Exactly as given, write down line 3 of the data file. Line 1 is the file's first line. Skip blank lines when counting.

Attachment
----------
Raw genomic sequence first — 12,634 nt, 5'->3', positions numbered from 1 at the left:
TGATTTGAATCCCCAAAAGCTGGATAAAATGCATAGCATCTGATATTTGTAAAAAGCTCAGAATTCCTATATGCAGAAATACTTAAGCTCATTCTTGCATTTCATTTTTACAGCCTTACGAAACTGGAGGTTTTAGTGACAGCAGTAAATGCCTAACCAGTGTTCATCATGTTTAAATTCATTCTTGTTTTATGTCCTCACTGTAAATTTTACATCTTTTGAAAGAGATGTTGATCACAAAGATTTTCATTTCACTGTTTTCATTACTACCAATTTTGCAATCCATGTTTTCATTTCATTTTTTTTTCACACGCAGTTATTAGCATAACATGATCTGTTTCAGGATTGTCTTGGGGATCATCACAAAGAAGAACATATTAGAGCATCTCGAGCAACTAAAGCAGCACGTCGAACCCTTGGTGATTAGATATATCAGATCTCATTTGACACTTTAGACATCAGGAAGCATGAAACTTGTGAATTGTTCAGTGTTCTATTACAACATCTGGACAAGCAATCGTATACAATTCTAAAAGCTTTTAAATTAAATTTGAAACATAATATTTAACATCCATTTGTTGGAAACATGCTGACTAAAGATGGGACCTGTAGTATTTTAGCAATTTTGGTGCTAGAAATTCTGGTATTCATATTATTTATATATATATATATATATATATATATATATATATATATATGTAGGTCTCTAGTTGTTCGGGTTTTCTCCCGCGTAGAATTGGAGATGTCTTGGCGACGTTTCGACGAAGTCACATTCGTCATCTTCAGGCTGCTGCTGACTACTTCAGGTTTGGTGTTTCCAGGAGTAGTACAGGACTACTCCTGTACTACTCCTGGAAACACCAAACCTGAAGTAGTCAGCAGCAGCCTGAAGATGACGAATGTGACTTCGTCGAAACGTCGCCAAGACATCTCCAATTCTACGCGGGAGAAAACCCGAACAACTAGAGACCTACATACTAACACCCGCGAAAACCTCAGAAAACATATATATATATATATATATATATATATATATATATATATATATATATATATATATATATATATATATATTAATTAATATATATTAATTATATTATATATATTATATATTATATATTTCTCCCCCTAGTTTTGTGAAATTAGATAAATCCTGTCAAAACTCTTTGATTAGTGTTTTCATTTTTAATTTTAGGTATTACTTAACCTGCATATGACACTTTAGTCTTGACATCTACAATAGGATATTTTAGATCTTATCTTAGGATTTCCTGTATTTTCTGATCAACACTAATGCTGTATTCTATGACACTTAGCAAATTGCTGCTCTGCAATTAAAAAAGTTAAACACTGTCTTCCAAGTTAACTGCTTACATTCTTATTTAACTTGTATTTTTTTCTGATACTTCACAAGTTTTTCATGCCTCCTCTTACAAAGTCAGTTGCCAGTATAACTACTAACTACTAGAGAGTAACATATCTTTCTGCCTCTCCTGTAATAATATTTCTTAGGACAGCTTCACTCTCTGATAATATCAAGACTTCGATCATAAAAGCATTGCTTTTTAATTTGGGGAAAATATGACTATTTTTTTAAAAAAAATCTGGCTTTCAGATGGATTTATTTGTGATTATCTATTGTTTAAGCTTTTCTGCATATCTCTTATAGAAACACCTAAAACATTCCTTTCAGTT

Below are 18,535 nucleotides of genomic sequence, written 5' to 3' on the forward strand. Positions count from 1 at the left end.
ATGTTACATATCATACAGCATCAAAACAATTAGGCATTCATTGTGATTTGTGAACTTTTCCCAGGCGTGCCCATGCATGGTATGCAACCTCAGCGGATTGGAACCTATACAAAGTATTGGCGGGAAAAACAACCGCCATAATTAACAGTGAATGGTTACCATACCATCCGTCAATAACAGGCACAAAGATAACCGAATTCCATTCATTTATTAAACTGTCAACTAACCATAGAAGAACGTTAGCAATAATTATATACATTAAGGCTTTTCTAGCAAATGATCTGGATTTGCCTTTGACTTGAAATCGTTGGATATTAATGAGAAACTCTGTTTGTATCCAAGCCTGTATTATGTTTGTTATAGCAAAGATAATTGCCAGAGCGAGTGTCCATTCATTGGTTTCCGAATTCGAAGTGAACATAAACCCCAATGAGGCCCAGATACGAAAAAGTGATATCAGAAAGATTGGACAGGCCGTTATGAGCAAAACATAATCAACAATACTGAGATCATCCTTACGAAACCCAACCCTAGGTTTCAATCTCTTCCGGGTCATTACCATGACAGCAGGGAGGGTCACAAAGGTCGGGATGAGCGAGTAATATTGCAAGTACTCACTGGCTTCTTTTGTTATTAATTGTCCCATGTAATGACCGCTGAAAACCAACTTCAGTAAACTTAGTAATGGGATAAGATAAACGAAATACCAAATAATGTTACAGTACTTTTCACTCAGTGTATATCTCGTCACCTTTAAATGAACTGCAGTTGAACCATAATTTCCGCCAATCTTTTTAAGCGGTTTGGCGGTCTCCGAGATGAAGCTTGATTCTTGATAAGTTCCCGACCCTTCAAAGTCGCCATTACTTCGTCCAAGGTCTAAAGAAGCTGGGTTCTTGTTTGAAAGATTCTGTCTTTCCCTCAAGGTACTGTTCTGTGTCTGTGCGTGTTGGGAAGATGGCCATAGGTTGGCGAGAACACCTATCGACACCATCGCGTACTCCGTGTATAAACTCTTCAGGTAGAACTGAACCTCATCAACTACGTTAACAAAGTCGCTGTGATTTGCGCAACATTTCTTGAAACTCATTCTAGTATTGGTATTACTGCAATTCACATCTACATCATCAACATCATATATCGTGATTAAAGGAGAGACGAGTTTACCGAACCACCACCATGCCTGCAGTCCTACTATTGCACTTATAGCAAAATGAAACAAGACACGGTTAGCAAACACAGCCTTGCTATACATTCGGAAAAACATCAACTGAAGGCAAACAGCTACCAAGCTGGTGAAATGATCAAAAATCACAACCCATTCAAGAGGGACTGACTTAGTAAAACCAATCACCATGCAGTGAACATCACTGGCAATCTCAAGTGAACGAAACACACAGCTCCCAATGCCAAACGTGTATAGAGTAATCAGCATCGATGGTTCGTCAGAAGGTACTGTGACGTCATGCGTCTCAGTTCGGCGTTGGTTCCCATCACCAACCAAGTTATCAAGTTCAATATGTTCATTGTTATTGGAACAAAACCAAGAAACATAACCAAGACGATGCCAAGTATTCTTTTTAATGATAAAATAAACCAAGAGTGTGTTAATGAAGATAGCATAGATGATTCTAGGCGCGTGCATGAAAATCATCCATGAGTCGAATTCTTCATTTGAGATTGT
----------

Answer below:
Below are 18,535 nucleotides of genomic sequence, written 5' to 3' on the forward strand. Positions count from 1 at the left end.